Thanks to technology and invention (such as my adorable 20000mAh powerbank that can recharge gadgets and laptops 5x before discharging, meaning local governments have no reason to go incommunado especially during emergencies), many are able to stay connected despite black outs. Like for this storm, Haima/Lawin. I’m up monitoring the situation with former colleagues in Isabela and Tuguegarao where Lawin made landfall (one network said Penablanca in Tuguegarao, another said Gamu in Isabela so which?). Real time alerts and news on broadcast and social media report just a third of actual on-site happenings. So it’s good to have personal and professional networks across locations besides.
Also I spied the new moon late last week. It has been my observation through time that while typhoons are intensified when there’s a new moon it also reins back that intensity when these reach land. It’s why I’m doubtful that Haima/Lawin will be another Yolanda/Haiyan. But of course the observed phenomenon needs further study.
Disasters and humanitarian programs are my subject of evaluation since 2010. In Isabela, I had the opportunity to do an evaluation of an INGO’s response program in the aftermath of Megi. Then, the greatest loss to locals had been in agriculture, the region being the country’s largest rice producer. Next was housing as many houses including schools sustained damages or were totally destroyed. Roofs blown away and mature trees uprooted indicated the sheer strength of the typhoon.
Many locals still held traditional views of typhoons and disasters. That it was Nature or God teaching people to stop doing bad things. Well, in a way it was. As has been the message since the 1992 conference on sustainable development, people and nations need to rethink their climate changing activities. The ocean which plays a critical role in climate stability is directly susceptible to human induced activities. In turn island nations such as the Philippines are the most affected by the change.
A recent article in The New Yorker reiterates the irreversible effect of a warming planet on glaciers and the effect of this on oceans. So yes we may pray but still the answer ie. deliverance from disasters is actually well within our power.
The ice sheet is a holdover from the last ice age, when mile-high glaciers extended not just across Greenland but over vast stretches of the Northern Hemisphere. In most places—Canada, New England, the upper Midwest, Scandinavia—the ice melted away about ten thousand years ago. In Greenland it has—so far, at least—persisted. At the top of the sheet there’s airy snow, known as firn, that fell last year and the year before and the year before that. Buried beneath is snow that fell when Washington crossed the Delaware and, beneath that, snow from when Hannibal crossed the Alps. The deepest layers, which were laid down long before recorded history, are under enormous pressure, and the firn is compressed into ice. At the very bottom there’s snow that fell before the beginning of the last ice age, a hundred and fifteen thousand years ago.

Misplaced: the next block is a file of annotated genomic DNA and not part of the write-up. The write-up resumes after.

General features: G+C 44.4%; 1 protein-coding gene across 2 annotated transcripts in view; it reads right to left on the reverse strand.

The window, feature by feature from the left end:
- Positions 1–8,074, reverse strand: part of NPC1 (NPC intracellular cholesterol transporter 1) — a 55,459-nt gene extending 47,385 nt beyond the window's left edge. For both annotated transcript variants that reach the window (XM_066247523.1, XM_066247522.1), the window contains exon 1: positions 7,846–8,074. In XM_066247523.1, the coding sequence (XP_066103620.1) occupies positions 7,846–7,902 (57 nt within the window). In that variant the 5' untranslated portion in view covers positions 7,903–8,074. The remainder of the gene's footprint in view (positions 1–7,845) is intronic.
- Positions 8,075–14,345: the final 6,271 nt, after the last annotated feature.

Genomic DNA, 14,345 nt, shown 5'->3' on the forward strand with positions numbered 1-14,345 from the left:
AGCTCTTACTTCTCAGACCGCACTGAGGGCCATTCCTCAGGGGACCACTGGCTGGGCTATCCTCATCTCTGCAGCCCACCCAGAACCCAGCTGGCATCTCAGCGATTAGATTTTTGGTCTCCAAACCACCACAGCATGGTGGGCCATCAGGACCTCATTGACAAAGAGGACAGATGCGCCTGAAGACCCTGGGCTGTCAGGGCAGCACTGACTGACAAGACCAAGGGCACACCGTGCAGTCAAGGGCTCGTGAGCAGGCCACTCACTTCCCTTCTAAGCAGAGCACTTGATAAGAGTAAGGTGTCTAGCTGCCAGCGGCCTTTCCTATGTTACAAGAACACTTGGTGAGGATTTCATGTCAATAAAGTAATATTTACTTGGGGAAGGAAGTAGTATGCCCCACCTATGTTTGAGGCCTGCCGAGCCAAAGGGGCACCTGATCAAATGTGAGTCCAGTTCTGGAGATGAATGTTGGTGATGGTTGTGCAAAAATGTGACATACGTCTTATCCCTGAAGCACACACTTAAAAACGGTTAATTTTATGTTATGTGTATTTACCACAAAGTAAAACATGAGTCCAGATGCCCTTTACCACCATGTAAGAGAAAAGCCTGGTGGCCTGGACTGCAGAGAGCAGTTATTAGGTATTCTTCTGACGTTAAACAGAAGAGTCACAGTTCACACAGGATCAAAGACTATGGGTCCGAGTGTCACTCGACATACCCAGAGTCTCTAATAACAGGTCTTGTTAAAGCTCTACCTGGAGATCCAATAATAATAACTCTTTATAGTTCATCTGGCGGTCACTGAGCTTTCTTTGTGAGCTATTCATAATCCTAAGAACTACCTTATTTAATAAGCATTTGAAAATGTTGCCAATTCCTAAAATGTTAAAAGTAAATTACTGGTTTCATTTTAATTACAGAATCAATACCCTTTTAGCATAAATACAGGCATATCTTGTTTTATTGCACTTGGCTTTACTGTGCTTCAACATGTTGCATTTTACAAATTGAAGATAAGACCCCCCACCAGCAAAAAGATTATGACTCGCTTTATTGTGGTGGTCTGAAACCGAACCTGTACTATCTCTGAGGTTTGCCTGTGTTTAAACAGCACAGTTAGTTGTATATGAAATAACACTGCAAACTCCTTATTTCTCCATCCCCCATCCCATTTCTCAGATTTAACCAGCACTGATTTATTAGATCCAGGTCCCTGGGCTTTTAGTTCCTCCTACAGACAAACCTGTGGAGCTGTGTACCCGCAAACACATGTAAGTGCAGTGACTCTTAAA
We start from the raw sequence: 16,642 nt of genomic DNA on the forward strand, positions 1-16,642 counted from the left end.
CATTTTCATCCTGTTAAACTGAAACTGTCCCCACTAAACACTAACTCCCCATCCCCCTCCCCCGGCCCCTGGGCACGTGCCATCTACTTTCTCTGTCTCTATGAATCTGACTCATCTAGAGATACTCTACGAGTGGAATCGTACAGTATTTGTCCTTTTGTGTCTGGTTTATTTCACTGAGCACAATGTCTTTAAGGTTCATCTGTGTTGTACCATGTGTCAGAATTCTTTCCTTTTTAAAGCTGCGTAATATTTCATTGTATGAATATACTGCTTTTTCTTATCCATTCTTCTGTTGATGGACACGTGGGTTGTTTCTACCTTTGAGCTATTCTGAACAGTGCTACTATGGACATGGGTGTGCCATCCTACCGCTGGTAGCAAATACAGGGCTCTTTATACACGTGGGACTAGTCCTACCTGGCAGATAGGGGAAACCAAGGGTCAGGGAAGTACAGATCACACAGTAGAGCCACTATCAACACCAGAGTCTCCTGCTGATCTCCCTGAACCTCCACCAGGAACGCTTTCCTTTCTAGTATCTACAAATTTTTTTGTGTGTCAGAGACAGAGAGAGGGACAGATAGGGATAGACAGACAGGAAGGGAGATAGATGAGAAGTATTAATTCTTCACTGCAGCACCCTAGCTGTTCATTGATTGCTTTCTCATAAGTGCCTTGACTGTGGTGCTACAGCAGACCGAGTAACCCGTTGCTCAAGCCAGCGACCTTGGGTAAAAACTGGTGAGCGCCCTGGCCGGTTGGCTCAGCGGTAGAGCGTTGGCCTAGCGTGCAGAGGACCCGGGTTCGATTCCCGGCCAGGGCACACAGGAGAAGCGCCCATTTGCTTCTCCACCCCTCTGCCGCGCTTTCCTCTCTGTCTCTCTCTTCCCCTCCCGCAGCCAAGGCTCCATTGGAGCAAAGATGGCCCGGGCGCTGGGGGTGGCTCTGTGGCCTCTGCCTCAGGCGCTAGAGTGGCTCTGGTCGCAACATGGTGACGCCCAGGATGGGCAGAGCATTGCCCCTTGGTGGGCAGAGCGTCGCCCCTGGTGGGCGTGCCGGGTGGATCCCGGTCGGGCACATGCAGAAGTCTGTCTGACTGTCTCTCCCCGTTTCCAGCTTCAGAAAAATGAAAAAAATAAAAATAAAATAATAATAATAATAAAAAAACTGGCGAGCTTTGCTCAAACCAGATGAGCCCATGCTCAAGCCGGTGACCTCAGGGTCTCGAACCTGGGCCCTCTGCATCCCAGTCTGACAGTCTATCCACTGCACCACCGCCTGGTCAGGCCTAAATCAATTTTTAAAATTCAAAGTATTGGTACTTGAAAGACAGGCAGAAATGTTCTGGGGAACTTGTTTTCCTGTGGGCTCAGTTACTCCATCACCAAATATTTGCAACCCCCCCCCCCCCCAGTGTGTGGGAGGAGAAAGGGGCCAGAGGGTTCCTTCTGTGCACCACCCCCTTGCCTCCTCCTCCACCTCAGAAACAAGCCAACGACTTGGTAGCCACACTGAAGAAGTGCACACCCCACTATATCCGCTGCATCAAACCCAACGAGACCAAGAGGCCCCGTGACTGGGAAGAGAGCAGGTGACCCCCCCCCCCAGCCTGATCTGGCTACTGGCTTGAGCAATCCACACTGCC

The ice sheet is so big—at its center, it’s two miles high—that it creates its own weather. Its mass is so great that it deforms the earth, pushing the bedrock several thousand feet into the mantle. Its gravitational tug affects the distribution of the oceans.
In recent years, as global temperatures have risen, the ice sheet has awoken from its postglacial slumber. Melt streams like the Rio Behar have always formed on the ice; they now appear at higher and higher elevations, earlier and earlier in the spring. This year’s melt season began so freakishly early, in April, that when the data started to come in, many scientists couldn’t believe it. “I had to go check my instruments,” one told me. In 2012, melt was recorded at the very top of the ice sheet. The pace of change has surprised even the modellers. Just in the past four years, more than a trillion tons of ice have been lost. This is four hundred million Olympic swimming pools’ worth of water, or enough to fill a single pool the size of New York State to a depth of twenty-three feet.
– Greenland is melting, The New Yorker